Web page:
If you’d like a seafood meal with a view, head over to JUMBO Seafood Gallery at The Riverwalk. Lay eyes on the scenic Singapore River as you nibble on the restaurant’s fresh catches.
Since their first (and now flagship) outlet opened at East Coast Seafood Centre in 1987, JUMBO Seafood has brought Singapore-style seafood to multiple countries across Asia with outlets in China, Taiwan, Korea, Vietnam, Cambodia and Thailand.
The Award-winning Chilli Crab isn’t the only way you can enjoy JUMBO Seafood’s fresh crabs. Their Live Crab Cooking Styles include Signature Black Pepper Crab, Stir-fried with Golden Salted Egg Crab, Steamed Crab with Chinese Wine and Egg White and Stir-fried Crab ‘Kum Hion’ Style.
Pick from their roster of Dungeness Crab (S$9.80/100g), Mud Crab (S$10.80/100g under 1kg, S$11.80/100g at 1kg and above ), or Alaskan Crab (S$29.80/100g) to savour the different flavours and textures unique to each species.
HOLYCRAB was started in 2009 by Chef Elton, offering a unique dining experience at his abode. The eatery (or concept) has come a long way, having moved from its previous 25-seater location at Tan Quee Lan Street to a bigger space at Arcade @ The Capitol.
The menu here definitely inspires the term ‘holy crab’. As the signature pick, Green Mumba (S$108/kg) is Chef Elton’s original make of savoury green chilli with bold traditional Asian flavours, backed by makrut lime leaves to add a citrusy element. For a taste of non-spicy Sri Lankan crab, you have the suggestively-named Orgasmic (S$108/kg), which is a coat of browned salted egg yolk with lite cream butter sauce infused with curry leaves. Mantou (S$2) can be purchased at 5 pcs for S$6.
You can also choose (to) Succumb or Holy (S$108/kg), both feeding up to 2; the former has a charred bed of vermicelli topped with fried eggs, spring onion and lard while the latter douses the crab and vermicelli in a rich broth with a shot of sherry wine. A non-crab option is OctoPussy (S$48), a titillating plate of tender-grilled octopus tentacles made even spicier with sauteed peppers.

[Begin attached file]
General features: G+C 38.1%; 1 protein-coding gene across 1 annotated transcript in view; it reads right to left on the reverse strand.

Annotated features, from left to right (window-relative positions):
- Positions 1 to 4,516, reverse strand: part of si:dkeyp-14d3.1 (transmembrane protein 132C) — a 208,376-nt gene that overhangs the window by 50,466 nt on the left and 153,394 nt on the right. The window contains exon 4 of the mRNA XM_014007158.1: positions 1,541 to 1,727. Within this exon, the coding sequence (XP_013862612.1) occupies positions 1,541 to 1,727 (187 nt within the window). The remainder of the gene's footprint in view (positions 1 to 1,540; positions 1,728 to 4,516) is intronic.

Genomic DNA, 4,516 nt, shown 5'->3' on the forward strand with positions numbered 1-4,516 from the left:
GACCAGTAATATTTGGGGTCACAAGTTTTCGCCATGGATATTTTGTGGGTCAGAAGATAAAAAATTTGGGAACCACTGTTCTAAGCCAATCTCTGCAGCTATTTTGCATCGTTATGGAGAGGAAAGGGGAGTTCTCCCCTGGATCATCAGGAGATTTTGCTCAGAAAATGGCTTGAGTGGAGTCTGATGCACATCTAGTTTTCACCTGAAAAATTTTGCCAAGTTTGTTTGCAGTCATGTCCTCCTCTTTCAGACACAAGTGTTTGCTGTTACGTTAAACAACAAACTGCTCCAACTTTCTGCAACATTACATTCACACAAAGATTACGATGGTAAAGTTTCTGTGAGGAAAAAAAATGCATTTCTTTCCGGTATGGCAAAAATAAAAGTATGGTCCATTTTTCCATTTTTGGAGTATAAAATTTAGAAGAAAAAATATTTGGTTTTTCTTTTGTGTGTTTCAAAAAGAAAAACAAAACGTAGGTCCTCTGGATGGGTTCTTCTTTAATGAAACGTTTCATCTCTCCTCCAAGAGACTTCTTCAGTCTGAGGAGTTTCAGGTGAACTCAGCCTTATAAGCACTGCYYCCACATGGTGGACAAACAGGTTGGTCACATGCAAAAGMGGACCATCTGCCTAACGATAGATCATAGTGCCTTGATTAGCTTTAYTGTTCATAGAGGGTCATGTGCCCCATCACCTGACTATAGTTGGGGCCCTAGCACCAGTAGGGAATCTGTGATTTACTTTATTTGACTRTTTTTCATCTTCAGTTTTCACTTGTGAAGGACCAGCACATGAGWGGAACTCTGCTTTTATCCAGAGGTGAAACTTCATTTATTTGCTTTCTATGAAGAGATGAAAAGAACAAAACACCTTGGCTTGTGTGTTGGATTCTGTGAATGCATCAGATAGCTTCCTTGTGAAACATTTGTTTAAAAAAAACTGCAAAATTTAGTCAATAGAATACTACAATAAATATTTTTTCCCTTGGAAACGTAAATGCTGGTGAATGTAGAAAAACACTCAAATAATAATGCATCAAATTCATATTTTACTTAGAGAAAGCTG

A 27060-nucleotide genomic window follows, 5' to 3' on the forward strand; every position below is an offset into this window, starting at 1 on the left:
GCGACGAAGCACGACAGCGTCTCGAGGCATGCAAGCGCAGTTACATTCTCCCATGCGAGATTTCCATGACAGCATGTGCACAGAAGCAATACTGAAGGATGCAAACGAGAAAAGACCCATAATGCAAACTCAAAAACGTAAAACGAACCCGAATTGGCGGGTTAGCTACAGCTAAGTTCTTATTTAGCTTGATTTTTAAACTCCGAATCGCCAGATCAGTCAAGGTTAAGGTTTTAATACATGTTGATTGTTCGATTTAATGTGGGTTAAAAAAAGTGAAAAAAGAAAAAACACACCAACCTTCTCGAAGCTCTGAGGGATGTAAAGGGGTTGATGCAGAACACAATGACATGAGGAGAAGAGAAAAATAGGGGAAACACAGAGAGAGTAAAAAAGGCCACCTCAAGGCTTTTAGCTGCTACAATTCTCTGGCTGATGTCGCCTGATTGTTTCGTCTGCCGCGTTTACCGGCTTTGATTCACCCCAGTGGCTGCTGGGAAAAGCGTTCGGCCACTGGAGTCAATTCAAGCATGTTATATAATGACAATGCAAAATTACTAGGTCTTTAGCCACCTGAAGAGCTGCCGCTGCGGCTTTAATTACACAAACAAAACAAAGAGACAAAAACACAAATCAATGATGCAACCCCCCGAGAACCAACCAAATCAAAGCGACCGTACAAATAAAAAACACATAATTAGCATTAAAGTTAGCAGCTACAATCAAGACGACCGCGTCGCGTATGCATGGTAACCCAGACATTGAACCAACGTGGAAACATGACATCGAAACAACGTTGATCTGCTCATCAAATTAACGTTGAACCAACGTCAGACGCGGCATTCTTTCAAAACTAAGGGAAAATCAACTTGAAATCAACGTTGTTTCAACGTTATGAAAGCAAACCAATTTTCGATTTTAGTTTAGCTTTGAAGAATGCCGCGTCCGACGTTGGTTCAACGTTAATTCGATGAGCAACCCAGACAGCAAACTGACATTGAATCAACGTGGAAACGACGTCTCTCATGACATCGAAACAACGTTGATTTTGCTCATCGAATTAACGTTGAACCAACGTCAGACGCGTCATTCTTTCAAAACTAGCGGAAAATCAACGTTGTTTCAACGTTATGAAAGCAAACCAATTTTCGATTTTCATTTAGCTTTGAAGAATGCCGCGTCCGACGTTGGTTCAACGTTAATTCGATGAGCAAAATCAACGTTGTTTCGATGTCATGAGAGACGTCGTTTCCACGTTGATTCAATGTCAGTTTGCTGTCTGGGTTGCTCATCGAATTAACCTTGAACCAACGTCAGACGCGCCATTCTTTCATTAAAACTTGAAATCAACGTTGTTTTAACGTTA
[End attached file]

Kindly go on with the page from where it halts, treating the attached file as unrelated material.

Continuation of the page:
No, we didn’t pick them just for the raunchy names.
7. Hua Yu Wee Seafood Restaurant
Hua Yu Wee Seafood Restaurant has quite a storied history. They’ve been open since the 1950s, which has allowed the interior to hold on to its old-school charm of a colonial bungalow. You’ll certainly feel it when you’re dining at this long-standing East Coast restaurant.
Most seafood places are anchored by their chilli crabs. You’ll find the rendition here to be Crab w/ Ketchup & Chilli Sauce (S$73.50 for 800g), with Crayfish offered in Butter, Black Pepper, Sambal, or Chilli Crab sauce (S$30.24++). A more interesting dish, though not seafood, is the Feng Sha Chicken (S$36.72) — featuring a whole chicken that’s been deboned and deep-fried, served with a green chilli dip to amp up the flavours.
If hearty with heritage is how you like your family meals, Hua Yu Wee Seafood should be at the top of your list.
8. Yaowarat Seafood
Craving for Thai food but don’t have the time to travel? Yaowarat Seafood is another eatery that delivers on the authentic taste of Thai-Chinese cuisine. They only just recently moved to Lavender Street in Mar 2023 from their old location at Teck Chye Terrace.
Yaowarat Seafood is perhaps most famous for Crab Bee Hoon Soup, offered with Flower Crab (S$7 per 100g), Mud Crab (S$10 per 100g), or Alaska King Crab, subject to seasonal pricing. For an extravagant meal, XO Treasure Pot lets you pick Flower Crab (S$86), Mud Crab (S$90), Boston Lobster (S$108) or Australia Lobster (S$158) within a bountiful claypot of fresh prawns, squid, flower clams, thick vermicelli, and a shot of XO.